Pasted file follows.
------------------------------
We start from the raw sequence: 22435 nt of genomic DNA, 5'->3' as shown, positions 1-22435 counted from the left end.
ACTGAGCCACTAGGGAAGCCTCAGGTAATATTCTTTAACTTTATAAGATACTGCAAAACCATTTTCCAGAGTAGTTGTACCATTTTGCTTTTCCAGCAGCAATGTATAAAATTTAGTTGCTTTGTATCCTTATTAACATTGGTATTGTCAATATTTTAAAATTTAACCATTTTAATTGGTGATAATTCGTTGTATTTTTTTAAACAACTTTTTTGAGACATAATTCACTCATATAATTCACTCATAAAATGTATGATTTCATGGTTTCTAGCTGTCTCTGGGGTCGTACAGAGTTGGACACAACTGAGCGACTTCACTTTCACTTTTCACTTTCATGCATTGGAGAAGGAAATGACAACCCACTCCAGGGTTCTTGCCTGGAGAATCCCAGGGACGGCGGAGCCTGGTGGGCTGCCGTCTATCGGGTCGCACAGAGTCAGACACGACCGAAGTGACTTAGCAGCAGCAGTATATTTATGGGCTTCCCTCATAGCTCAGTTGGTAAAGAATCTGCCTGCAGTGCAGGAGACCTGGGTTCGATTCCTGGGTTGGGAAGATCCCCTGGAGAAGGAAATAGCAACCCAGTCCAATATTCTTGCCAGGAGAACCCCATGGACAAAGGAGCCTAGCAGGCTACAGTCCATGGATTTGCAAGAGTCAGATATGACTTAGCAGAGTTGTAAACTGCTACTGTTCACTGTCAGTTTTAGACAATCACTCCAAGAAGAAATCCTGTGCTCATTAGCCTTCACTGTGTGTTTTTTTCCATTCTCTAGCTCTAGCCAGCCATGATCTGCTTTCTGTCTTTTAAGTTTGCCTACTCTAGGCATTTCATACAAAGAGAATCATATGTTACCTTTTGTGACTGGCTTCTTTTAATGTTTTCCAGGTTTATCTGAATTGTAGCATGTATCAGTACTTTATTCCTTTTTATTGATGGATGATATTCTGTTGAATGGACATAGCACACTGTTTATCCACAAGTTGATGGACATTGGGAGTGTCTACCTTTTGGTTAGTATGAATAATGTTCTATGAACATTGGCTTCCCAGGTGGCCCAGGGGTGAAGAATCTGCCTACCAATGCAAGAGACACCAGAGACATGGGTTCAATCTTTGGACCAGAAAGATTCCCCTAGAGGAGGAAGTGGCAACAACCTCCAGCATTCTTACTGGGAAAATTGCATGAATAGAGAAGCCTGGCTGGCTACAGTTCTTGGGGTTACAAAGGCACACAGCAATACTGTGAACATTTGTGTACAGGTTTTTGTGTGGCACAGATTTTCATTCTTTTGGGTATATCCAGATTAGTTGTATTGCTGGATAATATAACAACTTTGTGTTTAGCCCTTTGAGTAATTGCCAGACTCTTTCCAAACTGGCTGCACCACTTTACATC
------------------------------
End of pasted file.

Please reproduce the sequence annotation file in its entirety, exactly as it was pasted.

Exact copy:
We start from the raw sequence: 22435 nt of genomic DNA, 5'->3' as shown, positions 1-22435 counted from the left end.
ACTGAGCCACTAGGGAAGCCTCAGGTAATATTCTTTAACTTTATAAGATACTGCAAAACCATTTTCCAGAGTAGTTGTACCATTTTGCTTTTCCAGCAGCAATGTATAAAATTTAGTTGCTTTGTATCCTTATTAACATTGGTATTGTCAATATTTTAAAATTTAACCATTTTAATTGGTGATAATTCGTTGTATTTTTTTAAACAACTTTTTTGAGACATAATTCACTCATATAATTCACTCATAAAATGTATGATTTCATGGTTTCTAGCTGTCTCTGGGGTCGTACAGAGTTGGACACAACTGAGCGACTTCACTTTCACTTTTCACTTTCATGCATTGGAGAAGGAAATGACAACCCACTCCAGGGTTCTTGCCTGGAGAATCCCAGGGACGGCGGAGCCTGGTGGGCTGCCGTCTATCGGGTCGCACAGAGTCAGACACGACCGAAGTGACTTAGCAGCAGCAGTATATTTATGGGCTTCCCTCATAGCTCAGTTGGTAAAGAATCTGCCTGCAGTGCAGGAGACCTGGGTTCGATTCCTGGGTTGGGAAGATCCCCTGGAGAAGGAAATAGCAACCCAGTCCAATATTCTTGCCAGGAGAACCCCATGGACAAAGGAGCCTAGCAGGCTACAGTCCATGGATTTGCAAGAGTCAGATATGACTTAGCAGAGTTGTAAACTGCTACTGTTCACTGTCAGTTTTAGACAATCACTCCAAGAAGAAATCCTGTGCTCATTAGCCTTCACTGTGTGTTTTTTTCCATTCTCTAGCTCTAGCCAGCCATGATCTGCTTTCTGTCTTTTAAGTTTGCCTACTCTAGGCATTTCATACAAAGAGAATCATATGTTACCTTTTGTGACTGGCTTCTTTTAATGTTTTCCAGGTTTATCTGAATTGTAGCATGTATCAGTACTTTATTCCTTTTTATTGATGGATGATATTCTGTTGAATGGACATAGCACACTGTTTATCCACAAGTTGATGGACATTGGGAGTGTCTACCTTTTGGTTAGTATGAATAATGTTCTATGAACATTGGCTTCCCAGGTGGCCCAGGGGTGAAGAATCTGCCTACCAATGCAAGAGACACCAGAGACATGGGTTCAATCTTTGGACCAGAAAGATTCCCCTAGAGGAGGAAGTGGCAACAACCTCCAGCATTCTTACTGGGAAAATTGCATGAATAGAGAAGCCTGGCTGGCTACAGTTCTTGGGGTTACAAAGGCACACAGCAATACTGTGAACATTTGTGTACAGGTTTTTGTGTGGCACAGATTTTCATTCTTTTGGGTATATCCAGATTAGTTGTATTGCTGGATAATATAACAACTTTGTGTTTAGCCCTTTGAGTAATTGCCAGACTCTTTCCAAACTGGCTGCACCACTTTACATC